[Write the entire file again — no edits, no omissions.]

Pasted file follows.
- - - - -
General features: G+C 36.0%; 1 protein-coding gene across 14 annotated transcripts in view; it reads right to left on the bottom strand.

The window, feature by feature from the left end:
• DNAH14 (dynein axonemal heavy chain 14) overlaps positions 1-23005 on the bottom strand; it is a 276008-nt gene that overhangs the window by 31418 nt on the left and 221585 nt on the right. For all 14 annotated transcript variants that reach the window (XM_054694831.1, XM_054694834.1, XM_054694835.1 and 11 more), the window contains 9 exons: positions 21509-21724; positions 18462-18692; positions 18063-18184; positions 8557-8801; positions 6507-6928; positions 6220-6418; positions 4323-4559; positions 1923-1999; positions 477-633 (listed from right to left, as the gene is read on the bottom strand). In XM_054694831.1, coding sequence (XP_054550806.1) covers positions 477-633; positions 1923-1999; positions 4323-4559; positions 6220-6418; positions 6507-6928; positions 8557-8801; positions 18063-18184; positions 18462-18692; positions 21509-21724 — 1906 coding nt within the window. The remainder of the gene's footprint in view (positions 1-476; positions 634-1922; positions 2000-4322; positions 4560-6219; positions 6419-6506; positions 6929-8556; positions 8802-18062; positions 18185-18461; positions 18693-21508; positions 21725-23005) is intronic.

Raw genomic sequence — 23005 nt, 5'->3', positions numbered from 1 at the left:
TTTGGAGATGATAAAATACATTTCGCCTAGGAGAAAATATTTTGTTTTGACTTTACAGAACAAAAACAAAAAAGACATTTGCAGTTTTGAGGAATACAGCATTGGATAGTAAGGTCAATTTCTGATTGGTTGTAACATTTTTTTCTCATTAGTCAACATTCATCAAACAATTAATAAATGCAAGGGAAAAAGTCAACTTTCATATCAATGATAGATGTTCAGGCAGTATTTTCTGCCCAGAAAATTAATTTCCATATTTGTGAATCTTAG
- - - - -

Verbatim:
General features: G+C 36.0%; 1 protein-coding gene across 14 annotated transcripts in view; it reads right to left on the bottom strand.

The window, feature by feature from the left end:
• DNAH14 (dynein axonemal heavy chain 14) overlaps positions 1-23005 on the bottom strand; it is a 276008-nt gene that overhangs the window by 31418 nt on the left and 221585 nt on the right. For all 14 annotated transcript variants that reach the window (XM_054694831.1, XM_054694834.1, XM_054694835.1 and 11 more), the window contains 9 exons: positions 21509-21724; positions 18462-18692; positions 18063-18184; positions 8557-8801; positions 6507-6928; positions 6220-6418; positions 4323-4559; positions 1923-1999; positions 477-633 (listed from right to left, as the gene is read on the bottom strand). In XM_054694831.1, coding sequence (XP_054550806.1) covers positions 477-633; positions 1923-1999; positions 4323-4559; positions 6220-6418; positions 6507-6928; positions 8557-8801; positions 18063-18184; positions 18462-18692; positions 21509-21724 — 1906 coding nt within the window. The remainder of the gene's footprint in view (positions 1-476; positions 634-1922; positions 2000-4322; positions 4560-6219; positions 6419-6506; positions 6929-8556; positions 8802-18062; positions 18185-18461; positions 18693-21508; positions 21725-23005) is intronic.

Raw genomic sequence — 23005 nt, 5'->3', positions numbered from 1 at the left:
TTTGGAGATGATAAAATACATTTCGCCTAGGAGAAAATATTTTGTTTTGACTTTACAGAACAAAAACAAAAAAGACATTTGCAGTTTTGAGGAATACAGCATTGGATAGTAAGGTCAATTTCTGATTGGTTGTAACATTTTTTTCTCATTAGTCAACATTCATCAAACAATTAATAAATGCAAGGGAAAAAGTCAACTTTCATATCAATGATAGATGTTCAGGCAGTATTTTCTGCCCAGAAAATTAATTTCCATATTTGTGAATCTTAG